One aspect of these new guidelines which does not seem to be mentioned too often is responsibility. Who is responsible for monitoring the bloggers and other online commentators? Who is responsible for checking to see if a blogger has been paid? Who is responsible to make sure that the paid bloggers do in fact disclose this information? Many people suggest it is up to the bloggers to self-regulate. According to these people, bloggers who do not self-regulate and follow the guidelines will be called out by the community – and that will be punishment enough. Other people argue that marketers should be fully responsible for advising bloggers of their responsibilities. In my opinion, it is important to do both. Bloggers must self-regulate and be involved in the community enough to spot others who may not be abiding by the guidelines. I think it is also important for advertisers and marketers to fully inform bloggers and other online commentators of their responsibilities before they establish any type of relationship, monetary or otherwise.


PRSSA Podcast for St. Edward's University 125th Anniversary

Last week Sara, Courtney, and myself created a Podcast designed around the 125th anniversary campaign at St. Edward’s University. We had the opportunity to interview Director of Communication, Michelle Diaz and Public Relations Associate, Marcie Lasseigne of the St. Edward’s marketing department, who are both heavily involved in the campaign. As public relations students, we were very interested in the campaign logistics, and the strategies used to promote the anniversary.

We developed questions to help our audience understand the campaign and the various ways to become involved in the year long celebration. The questions varied from a focus on the campaign’s use of social media to the incorporation of the “real life” Topper mascot.

Marcie and Michelle thoroughly answered our questions and gave us much insight into the public relations aspects of the campaign.

As Marcie mentions in the episode, “people like to get their news in a variety of ways.” We learned that social media has been very useful in facilitating communication about the anniversary and related events, and we encourage our fellow students to check out the new microsite and get involved in activities on campus.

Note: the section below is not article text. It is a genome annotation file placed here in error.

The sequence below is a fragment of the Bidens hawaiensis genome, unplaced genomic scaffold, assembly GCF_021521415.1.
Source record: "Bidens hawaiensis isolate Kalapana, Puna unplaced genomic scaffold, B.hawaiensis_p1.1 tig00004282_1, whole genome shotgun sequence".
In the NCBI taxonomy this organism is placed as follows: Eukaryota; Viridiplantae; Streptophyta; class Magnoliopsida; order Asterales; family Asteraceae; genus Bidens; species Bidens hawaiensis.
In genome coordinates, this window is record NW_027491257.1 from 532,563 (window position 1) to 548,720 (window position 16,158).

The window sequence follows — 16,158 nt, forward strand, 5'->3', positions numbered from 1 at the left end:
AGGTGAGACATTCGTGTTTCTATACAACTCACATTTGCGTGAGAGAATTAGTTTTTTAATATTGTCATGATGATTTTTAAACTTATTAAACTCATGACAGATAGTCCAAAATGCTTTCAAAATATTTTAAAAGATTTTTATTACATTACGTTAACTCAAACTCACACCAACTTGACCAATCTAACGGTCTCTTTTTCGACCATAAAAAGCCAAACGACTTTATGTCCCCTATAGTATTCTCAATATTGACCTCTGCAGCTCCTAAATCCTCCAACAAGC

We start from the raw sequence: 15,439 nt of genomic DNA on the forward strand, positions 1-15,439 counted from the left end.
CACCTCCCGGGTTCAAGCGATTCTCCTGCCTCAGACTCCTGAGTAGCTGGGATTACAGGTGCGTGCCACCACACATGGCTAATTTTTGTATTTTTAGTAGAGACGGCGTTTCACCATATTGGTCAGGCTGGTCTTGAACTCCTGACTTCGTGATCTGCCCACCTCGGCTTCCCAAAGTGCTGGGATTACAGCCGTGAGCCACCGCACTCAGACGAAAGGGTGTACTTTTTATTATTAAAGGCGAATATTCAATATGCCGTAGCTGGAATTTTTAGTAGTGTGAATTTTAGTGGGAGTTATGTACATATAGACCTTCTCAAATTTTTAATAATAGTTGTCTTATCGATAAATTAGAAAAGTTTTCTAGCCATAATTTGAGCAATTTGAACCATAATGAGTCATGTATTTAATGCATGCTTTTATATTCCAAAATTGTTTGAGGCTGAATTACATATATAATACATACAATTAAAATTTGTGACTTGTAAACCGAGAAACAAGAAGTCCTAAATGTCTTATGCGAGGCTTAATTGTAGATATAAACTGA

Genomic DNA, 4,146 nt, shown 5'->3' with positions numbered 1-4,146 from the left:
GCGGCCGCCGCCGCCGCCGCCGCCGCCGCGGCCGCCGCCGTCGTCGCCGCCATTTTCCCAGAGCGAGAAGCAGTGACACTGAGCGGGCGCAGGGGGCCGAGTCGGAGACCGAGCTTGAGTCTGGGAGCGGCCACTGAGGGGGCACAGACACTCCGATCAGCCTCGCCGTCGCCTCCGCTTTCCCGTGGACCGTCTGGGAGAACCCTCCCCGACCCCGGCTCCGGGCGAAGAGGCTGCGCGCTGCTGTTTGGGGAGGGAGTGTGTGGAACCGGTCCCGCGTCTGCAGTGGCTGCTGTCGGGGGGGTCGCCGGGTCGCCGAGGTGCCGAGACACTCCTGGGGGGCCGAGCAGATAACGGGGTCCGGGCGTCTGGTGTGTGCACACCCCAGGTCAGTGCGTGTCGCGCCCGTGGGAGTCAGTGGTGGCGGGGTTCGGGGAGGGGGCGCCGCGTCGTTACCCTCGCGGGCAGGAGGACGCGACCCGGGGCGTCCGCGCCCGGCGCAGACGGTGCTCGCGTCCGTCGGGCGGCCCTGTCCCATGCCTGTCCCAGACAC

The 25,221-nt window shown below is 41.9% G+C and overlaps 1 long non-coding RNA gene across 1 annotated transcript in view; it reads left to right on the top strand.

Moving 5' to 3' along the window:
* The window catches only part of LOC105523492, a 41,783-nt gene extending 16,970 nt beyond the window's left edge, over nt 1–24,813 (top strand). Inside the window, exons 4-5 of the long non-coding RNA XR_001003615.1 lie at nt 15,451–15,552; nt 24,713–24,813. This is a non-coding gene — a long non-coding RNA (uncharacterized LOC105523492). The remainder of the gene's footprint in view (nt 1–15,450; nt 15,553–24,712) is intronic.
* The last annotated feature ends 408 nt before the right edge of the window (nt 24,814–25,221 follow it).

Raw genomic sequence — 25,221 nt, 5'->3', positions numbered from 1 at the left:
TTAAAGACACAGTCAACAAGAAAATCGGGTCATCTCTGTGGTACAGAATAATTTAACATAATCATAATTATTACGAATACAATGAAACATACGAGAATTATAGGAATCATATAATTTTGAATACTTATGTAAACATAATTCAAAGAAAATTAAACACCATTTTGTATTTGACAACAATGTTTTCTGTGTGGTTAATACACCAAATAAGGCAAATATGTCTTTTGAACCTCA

Join the effort – we can’t wait for the year to come!


00:06 - Introduction to Podcast show
00:19.3 - Description of episode
00:13.1 - Introduction of hosts and guests
00:48.5 - Overview of 125th campaign
01:16 - Sara asks about campaign, and why focus specifically on 125th year?
03:03 - Incorporation of social media sites in campaign
08:59 - Service challenge
11:14 - Ally asks about incorporation of “real-life Topper”
12:08 - Upcoming events on campus
13:19 - Conclusion of interview


YouTube Videos: Persistence is Not Key

Every time I play bingo, I think to myself  "I've played this game so many times, I'm bound to win tonight, especially since I've lost so many times before," as if the amount of times I've lost is in any way correlated to my winning.

No, I'm not a gambling addict, and I do realize that there is absolutely no strategy or logical way to play bingo. It's a game of pure luck. I know it is not true, but I just can't help thinking that the more I play (and pay), the more likely I am to win (I must add that almost every time I play, the player who wins the $500 game is sitting within feet of my seat, won't their luck will eventually rub off?)

Apparently I am not alone in my way of thinking, in that
"it is widely believed that persistence in most endeavors is key to their success...people are willing to endure failures before achieving a desired goal."
This comes from an interesting study, A Persistence Paradox, which tests the hypothesis that persistence equals success, by evaluating YouTube videos.

In this report, Fang Wu and Bernardo Huberman studied the production histories and success dynamics of 10 million videos uploaded to YouTube, and found that
"while the average quality of submissions does increases with the number of uploads, the more frequently an individual uploads content the less likely it is that it will reach a popularity threshold."